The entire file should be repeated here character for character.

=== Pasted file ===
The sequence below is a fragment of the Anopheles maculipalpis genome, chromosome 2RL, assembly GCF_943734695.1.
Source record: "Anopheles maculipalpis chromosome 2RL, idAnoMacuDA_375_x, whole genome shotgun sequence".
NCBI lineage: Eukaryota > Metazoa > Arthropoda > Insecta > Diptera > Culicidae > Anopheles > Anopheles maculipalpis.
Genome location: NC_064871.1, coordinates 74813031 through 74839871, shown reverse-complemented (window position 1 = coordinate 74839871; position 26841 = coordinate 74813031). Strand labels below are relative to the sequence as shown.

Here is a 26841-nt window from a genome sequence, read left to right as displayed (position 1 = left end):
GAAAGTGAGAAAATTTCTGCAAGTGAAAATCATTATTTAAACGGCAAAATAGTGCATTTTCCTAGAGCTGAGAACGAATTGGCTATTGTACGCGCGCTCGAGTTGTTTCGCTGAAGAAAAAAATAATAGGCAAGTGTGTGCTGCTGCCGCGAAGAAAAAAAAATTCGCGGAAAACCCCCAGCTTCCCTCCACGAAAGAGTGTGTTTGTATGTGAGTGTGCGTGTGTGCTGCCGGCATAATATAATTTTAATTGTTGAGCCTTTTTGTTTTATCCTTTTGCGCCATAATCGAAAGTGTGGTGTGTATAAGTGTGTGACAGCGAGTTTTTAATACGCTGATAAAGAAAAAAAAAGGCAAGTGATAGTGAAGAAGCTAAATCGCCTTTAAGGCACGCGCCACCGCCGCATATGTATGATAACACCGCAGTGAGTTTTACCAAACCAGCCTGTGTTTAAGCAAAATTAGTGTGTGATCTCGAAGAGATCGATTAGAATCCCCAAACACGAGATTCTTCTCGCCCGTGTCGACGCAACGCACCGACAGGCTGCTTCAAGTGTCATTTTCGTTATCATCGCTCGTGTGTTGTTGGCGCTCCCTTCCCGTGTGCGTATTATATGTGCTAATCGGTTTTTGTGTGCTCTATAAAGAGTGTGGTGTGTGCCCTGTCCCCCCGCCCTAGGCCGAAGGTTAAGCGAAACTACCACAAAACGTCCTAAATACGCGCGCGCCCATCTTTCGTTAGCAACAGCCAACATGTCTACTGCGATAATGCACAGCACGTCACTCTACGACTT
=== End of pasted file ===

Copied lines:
The sequence below is a fragment of the Anopheles maculipalpis genome, chromosome 2RL, assembly GCF_943734695.1.
Source record: "Anopheles maculipalpis chromosome 2RL, idAnoMacuDA_375_x, whole genome shotgun sequence".
NCBI lineage: Eukaryota > Metazoa > Arthropoda > Insecta > Diptera > Culicidae > Anopheles > Anopheles maculipalpis.
Genome location: NC_064871.1, coordinates 74813031 through 74839871, shown reverse-complemented (window position 1 = coordinate 74839871; position 26841 = coordinate 74813031). Strand labels below are relative to the sequence as shown.

Here is a 26841-nt window from a genome sequence, read left to right as displayed (position 1 = left end):
GAAAGTGAGAAAATTTCTGCAAGTGAAAATCATTATTTAAACGGCAAAATAGTGCATTTTCCTAGAGCTGAGAACGAATTGGCTATTGTACGCGCGCTCGAGTTGTTTCGCTGAAGAAAAAAATAATAGGCAAGTGTGTGCTGCTGCCGCGAAGAAAAAAAAATTCGCGGAAAACCCCCAGCTTCCCTCCACGAAAGAGTGTGTTTGTATGTGAGTGTGCGTGTGTGCTGCCGGCATAATATAATTTTAATTGTTGAGCCTTTTTGTTTTATCCTTTTGCGCCATAATCGAAAGTGTGGTGTGTATAAGTGTGTGACAGCGAGTTTTTAATACGCTGATAAAGAAAAAAAAAGGCAAGTGATAGTGAAGAAGCTAAATCGCCTTTAAGGCACGCGCCACCGCCGCATATGTATGATAACACCGCAGTGAGTTTTACCAAACCAGCCTGTGTTTAAGCAAAATTAGTGTGTGATCTCGAAGAGATCGATTAGAATCCCCAAACACGAGATTCTTCTCGCCCGTGTCGACGCAACGCACCGACAGGCTGCTTCAAGTGTCATTTTCGTTATCATCGCTCGTGTGTTGTTGGCGCTCCCTTCCCGTGTGCGTATTATATGTGCTAATCGGTTTTTGTGTGCTCTATAAAGAGTGTGGTGTGTGCCCTGTCCCCCCGCCCTAGGCCGAAGGTTAAGCGAAACTACCACAAAACGTCCTAAATACGCGCGCGCCCATCTTTCGTTAGCAACAGCCAACATGTCTACTGCGATAATGCACAGCACGTCACTCTACGACTT